There must be a fair amount of movement in the construction job market as I have had over a dozen requests to provide references in the last couple of weeks. I do not have an issue with providing them, but I like to be forewarned by the candidate they have given my details as a potential referee.

Usually the reference request is from a recruitment agency and they have a set list of questions. But to me, the most important one is would I employ the candidate myself. I might not particularly like the person but if they have the ability, experience and willingness to be a key team player, then no problem. I never want to hinder someone’s search for employment but if I am unaware they are looking, and give me the opportunity to give them some straight advice, the reference they get might not be what they are expecting. Last week I was asked my opinion on a candidate who had not let me know their intentions and the role they had applied for was completely beyond their capability. They did not make it to interview and I would have told them they were aiming too high.

References are usually sought from someone who the candidate reported to. If I was asked to provide a reference for myself I would do it in reverse. That is I would offer the insight from someone who I had hired and reported to me, from cadet to project manager it makes no difference. Potential employers would not appreciate this tactic but if I were hiring, I would gain valuable insight in speaking candidly to a candidates’ direct reports. They have worked closely with the candidate and know them probably better than anyone. This might give some of my previous hires great satisfaction as sticking pins in effigies of me seems like hard work!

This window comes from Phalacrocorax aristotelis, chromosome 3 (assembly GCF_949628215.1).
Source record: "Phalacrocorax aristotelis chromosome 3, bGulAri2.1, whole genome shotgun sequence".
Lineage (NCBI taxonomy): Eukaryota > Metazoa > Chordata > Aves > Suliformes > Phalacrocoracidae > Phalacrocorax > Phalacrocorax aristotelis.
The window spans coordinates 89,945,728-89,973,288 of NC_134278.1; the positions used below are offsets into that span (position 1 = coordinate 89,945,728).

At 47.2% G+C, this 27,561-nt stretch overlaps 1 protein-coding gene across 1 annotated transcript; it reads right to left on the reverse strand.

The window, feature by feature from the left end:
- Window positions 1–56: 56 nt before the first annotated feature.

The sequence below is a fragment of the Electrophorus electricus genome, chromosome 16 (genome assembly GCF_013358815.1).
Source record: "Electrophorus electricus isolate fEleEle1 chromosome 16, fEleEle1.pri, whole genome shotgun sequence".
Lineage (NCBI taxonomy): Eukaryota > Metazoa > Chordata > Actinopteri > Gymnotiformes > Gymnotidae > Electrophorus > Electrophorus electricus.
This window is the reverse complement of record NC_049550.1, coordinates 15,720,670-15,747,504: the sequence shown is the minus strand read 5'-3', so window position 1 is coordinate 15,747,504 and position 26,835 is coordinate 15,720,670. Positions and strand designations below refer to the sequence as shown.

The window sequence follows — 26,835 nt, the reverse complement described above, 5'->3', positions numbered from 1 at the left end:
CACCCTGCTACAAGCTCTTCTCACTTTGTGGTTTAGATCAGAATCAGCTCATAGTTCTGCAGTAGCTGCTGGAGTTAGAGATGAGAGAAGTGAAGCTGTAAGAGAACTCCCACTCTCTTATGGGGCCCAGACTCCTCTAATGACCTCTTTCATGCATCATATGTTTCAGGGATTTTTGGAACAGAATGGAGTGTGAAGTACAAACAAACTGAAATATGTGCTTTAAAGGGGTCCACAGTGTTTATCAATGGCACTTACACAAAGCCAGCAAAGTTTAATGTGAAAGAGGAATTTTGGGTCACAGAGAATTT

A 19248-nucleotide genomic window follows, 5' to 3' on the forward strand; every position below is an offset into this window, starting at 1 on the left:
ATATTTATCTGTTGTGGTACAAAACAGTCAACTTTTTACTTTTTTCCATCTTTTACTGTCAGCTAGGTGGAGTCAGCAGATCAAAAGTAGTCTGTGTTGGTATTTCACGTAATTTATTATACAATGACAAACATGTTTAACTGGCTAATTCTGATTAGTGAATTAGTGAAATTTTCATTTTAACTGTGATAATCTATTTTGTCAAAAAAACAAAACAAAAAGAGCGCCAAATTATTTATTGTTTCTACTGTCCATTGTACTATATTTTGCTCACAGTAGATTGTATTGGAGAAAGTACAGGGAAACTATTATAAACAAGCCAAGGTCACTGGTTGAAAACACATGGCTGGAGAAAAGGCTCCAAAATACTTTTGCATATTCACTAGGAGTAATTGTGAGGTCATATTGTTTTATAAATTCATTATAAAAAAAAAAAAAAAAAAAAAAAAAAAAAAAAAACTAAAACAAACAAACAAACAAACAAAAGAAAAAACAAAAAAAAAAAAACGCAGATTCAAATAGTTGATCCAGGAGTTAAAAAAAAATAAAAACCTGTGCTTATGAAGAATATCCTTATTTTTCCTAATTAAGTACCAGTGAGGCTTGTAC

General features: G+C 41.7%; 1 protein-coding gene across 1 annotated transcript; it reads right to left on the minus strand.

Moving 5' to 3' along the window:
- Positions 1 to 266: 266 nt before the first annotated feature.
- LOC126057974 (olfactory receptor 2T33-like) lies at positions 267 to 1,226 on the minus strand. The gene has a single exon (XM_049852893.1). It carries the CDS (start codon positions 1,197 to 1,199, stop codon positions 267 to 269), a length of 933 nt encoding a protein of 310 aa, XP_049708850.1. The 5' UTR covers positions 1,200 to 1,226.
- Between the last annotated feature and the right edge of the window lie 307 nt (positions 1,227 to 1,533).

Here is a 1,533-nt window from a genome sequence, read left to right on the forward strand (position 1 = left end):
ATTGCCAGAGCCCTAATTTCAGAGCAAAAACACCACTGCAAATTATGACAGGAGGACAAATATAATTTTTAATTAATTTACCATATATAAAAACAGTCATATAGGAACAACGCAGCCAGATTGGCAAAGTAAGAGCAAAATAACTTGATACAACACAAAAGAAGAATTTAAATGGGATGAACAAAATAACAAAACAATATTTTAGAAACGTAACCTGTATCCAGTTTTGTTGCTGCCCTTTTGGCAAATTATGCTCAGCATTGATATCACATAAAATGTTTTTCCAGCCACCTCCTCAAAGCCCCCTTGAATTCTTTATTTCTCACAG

Published by

Gerry Keating

Construction Professional

One thought on “References”

  1. Good article Gerry.

    Agree 100% about the person seeking the reference always asking permission.

    I have always (when dealing with Project Manager /Commercial Manager candidates and above) sought to get a reference from a direct report, especially as a high proportion of their role will be management of a team or teams. I think it is a very important step of hiring senior level staff and could have potentially prevented a few disastrous hires I’ve heard about.

    Hope you are well,



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